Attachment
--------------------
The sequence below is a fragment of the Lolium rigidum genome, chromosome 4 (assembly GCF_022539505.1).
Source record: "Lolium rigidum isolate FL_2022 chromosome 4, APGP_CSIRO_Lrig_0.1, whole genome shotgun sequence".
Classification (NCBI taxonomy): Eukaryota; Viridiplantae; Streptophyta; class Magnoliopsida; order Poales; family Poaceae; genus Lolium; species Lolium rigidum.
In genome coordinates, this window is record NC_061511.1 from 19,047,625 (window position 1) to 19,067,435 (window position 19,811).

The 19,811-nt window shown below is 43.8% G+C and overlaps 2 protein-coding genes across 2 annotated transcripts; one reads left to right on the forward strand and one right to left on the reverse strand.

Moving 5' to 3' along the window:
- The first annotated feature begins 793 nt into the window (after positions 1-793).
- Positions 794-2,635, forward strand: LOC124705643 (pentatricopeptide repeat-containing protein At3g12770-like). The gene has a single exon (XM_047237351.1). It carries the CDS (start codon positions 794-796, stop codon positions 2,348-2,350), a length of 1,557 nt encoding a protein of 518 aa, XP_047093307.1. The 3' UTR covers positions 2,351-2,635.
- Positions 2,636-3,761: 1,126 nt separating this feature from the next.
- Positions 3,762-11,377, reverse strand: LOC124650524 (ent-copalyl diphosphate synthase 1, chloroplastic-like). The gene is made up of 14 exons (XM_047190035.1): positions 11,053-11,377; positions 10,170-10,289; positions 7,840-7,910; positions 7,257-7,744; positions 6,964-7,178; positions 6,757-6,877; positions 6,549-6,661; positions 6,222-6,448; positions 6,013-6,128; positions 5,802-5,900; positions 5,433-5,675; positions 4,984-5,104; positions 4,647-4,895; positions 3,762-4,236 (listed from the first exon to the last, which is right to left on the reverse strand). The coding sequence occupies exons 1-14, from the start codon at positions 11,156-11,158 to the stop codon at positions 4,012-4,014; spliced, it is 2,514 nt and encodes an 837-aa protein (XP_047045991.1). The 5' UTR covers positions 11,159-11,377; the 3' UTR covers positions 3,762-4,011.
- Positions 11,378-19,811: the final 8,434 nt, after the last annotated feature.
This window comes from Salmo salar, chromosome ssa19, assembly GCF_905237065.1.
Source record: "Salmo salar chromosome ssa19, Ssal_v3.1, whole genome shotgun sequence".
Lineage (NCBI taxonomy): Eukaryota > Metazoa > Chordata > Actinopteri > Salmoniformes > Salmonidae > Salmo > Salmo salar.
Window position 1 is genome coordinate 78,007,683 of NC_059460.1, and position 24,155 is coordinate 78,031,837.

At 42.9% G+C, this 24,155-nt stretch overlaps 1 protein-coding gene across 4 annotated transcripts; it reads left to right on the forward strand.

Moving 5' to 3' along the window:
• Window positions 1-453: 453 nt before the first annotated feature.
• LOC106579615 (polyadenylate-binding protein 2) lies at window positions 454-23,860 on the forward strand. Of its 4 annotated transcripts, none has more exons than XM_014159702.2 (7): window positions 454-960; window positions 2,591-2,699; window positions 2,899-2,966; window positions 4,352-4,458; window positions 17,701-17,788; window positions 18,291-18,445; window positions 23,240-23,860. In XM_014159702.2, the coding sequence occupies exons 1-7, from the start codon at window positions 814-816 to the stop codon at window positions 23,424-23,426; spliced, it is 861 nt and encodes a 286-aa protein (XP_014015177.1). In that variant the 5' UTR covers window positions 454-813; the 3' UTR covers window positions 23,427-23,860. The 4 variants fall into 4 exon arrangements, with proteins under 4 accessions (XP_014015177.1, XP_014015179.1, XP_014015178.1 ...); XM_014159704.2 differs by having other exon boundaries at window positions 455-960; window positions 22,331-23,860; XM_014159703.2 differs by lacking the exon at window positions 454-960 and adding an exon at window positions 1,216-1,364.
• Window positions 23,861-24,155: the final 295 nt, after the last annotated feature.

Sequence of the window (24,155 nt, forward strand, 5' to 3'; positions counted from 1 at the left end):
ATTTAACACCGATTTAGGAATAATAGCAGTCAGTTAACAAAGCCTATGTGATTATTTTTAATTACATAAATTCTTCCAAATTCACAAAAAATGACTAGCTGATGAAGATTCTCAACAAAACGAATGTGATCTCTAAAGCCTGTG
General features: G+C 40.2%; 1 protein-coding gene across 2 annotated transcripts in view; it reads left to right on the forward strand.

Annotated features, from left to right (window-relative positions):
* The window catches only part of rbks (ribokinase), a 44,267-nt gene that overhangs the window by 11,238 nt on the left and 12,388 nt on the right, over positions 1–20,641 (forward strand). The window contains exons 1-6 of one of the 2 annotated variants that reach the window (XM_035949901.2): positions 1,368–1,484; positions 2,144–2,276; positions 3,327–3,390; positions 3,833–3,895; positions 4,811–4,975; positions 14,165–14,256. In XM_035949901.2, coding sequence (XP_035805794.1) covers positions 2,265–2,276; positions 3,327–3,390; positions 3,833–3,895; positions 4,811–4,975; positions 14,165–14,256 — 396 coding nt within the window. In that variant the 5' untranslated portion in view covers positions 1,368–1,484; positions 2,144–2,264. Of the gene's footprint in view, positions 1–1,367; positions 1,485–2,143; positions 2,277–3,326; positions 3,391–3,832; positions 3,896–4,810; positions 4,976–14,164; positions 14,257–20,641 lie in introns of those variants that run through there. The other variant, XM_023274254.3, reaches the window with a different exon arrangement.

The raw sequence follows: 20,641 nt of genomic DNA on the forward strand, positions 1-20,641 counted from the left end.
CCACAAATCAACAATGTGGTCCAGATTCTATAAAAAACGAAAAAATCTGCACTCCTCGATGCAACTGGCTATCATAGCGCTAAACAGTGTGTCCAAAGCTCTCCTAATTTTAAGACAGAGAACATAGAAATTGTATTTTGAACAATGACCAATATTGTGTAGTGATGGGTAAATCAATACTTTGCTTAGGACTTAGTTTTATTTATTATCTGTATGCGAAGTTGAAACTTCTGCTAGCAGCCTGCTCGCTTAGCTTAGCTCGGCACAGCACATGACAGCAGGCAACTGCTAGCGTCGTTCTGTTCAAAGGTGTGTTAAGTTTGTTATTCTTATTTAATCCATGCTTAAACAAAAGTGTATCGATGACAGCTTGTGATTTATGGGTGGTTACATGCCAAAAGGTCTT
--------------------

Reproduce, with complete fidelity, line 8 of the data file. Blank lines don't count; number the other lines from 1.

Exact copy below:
- Positions 794-2,635, forward strand: LOC124705643 (pentatricopeptide repeat-containing protein At3g12770-like). The gene has a single exon (XM_047237351.1). It carries the CDS (start codon positions 794-796, stop codon positions 2,348-2,350), a length of 1,557 nt encoding a protein of 518 aa, XP_047093307.1. The 3' UTR covers positions 2,351-2,635.